Mayor Vincent C. Gray has the National Guard “at the ready” and is preparing to declare a emergency in the District as Hurricane Irene threatens to produce tropical storm-like rain and winds in the capital region.
Mr. Gray said D.C. residents should brace for about 24 hours of storm activity from Saturday afternoon to Sunday afternoon, including 2-4 inches of rain and wind gusts up to 50 mph.
Electricity provider Pepco has ramped up crews and increased staff at its call centers, with tree-trimming crew set for dispatch as soon as unsafe winds die down toward the end of the storm, spokesman Bill Gausman said Friday.
Metro riders can expect usual service, but cancellation notices will be issued if winds reach 45 mph or other hazardous conditions occur, according to the Washington Metropolitan Area Transit Authority.
City offices and buildings will be closed on Saturday, except for public libraries and the Department of Motor Vehicles, Mr. Gray said.
Members of 30 city agencies will monitor the storm from the D.C. Unified Communications Center all weekend, starting at 7 a.m. Saturday, Mr. Gray said. Officials will update the public through social media and special messages on its city cable station, Channel 16.
“We are fully deployed,” Mr. Gray said. “We think we are as ready as we can be for this.”
The hurricane is already having an impact on the District. It forced city activists to cancel the D.C. Full Democracy Freedom Rally scheduled for Saturday in conjunction with events celebrating the new Martin Luther King Jr. National Memorial.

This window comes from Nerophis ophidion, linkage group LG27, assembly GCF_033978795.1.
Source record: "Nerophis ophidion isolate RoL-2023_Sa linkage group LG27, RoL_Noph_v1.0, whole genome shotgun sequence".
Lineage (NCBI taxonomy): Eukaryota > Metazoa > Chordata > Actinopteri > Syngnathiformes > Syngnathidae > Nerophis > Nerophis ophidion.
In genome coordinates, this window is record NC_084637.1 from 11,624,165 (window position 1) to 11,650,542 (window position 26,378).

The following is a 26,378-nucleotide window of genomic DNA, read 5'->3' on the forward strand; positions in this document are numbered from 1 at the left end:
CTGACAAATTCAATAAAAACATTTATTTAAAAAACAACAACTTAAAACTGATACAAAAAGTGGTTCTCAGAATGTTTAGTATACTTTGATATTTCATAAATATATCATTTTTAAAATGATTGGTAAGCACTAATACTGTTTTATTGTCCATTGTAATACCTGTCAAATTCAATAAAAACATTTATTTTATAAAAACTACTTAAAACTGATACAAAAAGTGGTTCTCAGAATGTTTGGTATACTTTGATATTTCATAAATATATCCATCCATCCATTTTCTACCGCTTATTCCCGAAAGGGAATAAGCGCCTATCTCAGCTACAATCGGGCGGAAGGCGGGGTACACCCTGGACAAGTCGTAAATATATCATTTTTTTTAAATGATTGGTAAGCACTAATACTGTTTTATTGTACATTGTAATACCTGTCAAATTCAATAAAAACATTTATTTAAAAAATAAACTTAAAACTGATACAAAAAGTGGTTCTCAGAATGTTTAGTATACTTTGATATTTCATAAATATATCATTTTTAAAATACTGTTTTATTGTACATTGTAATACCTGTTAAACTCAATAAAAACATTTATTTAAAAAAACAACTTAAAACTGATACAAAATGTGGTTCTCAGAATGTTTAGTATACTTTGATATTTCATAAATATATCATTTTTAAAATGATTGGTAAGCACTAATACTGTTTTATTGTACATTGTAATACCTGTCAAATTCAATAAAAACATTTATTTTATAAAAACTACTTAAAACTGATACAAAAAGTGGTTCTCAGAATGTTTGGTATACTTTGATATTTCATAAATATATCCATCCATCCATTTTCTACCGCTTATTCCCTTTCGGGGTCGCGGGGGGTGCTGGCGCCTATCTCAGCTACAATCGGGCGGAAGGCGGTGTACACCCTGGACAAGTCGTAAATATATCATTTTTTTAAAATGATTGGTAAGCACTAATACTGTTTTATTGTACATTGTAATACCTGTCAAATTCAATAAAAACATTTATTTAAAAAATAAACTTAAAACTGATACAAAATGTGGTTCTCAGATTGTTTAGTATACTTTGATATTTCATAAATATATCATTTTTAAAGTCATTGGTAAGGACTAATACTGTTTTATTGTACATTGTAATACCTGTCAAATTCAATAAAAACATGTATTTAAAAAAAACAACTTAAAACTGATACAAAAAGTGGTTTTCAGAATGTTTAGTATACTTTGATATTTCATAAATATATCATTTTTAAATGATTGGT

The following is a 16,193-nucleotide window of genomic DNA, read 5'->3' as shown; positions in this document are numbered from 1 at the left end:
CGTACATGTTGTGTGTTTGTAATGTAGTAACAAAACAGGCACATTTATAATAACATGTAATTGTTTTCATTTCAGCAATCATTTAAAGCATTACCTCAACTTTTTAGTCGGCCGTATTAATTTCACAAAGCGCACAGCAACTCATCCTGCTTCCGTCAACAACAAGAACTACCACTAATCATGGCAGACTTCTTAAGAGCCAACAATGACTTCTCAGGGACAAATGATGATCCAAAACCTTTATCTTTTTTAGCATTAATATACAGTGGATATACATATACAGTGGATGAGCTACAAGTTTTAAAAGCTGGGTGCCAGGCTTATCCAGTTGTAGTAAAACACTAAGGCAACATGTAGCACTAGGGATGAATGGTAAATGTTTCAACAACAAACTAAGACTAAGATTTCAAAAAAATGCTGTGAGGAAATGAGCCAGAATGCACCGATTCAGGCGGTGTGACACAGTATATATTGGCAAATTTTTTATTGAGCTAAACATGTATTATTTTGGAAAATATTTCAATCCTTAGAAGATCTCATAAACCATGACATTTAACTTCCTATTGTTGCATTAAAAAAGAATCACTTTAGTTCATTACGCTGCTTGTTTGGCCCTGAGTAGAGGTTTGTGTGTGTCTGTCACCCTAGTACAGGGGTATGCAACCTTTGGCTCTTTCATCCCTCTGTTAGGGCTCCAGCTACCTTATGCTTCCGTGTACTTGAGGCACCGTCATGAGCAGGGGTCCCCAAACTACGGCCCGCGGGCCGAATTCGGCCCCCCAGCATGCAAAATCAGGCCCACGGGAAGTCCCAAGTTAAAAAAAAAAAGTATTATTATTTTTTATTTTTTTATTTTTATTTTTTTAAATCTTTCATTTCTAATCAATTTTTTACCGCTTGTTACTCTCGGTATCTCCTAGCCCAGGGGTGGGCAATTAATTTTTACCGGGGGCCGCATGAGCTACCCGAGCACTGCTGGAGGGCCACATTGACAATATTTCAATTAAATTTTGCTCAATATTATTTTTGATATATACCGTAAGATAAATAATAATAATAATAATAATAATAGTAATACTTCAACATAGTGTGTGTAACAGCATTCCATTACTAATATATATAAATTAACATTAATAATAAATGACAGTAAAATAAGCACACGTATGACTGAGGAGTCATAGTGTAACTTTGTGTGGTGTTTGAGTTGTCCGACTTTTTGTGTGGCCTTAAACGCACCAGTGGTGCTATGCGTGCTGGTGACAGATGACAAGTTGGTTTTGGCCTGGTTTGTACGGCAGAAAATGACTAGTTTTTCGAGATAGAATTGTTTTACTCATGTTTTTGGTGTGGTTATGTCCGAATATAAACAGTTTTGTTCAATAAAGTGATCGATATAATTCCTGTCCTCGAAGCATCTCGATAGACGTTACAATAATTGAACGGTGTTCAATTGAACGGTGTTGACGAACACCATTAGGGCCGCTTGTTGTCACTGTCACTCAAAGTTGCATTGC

The National Park Service and the foundation responsible for the memorial announced late Thursday that a highly anticipated dedication on Sunday has been postponed indefinitely out of concern for D.C. residents and thousands of expected visitors.
The District had been shaking off a 5.8-magnitude earthquake that struck the capital region on Tuesday, but Irene’s potential wrath became a much greater fear in the days that followed.
“This has been perhaps the most unusual week in the history of the District of Columbia,” Mr. Gray said Friday.
Mr. Gray urged city residents to stock up and form emergency plans with their families.
Residents can fill up containers with tap water instead of rushing out to the store in search of limited bottled water supplies, said George S. Hawkins, general manager of D.C. Water.
“Your water is safe,” Mr. Hawkins said. “You do not need to go out to a store and buy water, and a lot of stores are out already.”
Under pleasant skies Friday, the D.C. Department of Public Works will dole out five sandbags per household to city residents who want to prep their homes ahead of the storm forecast to strike late Saturday afternoon into Sunday.
The sandbags will be distributed at DPW headquarters at New Jersey Avenue and K Street in Southeast — the entrance is at New Jersey Avenue and I Street — until midnight on Friday, and again from 8 a.m. to midnight on Saturday.
Residents must show identification to prove they live in the District.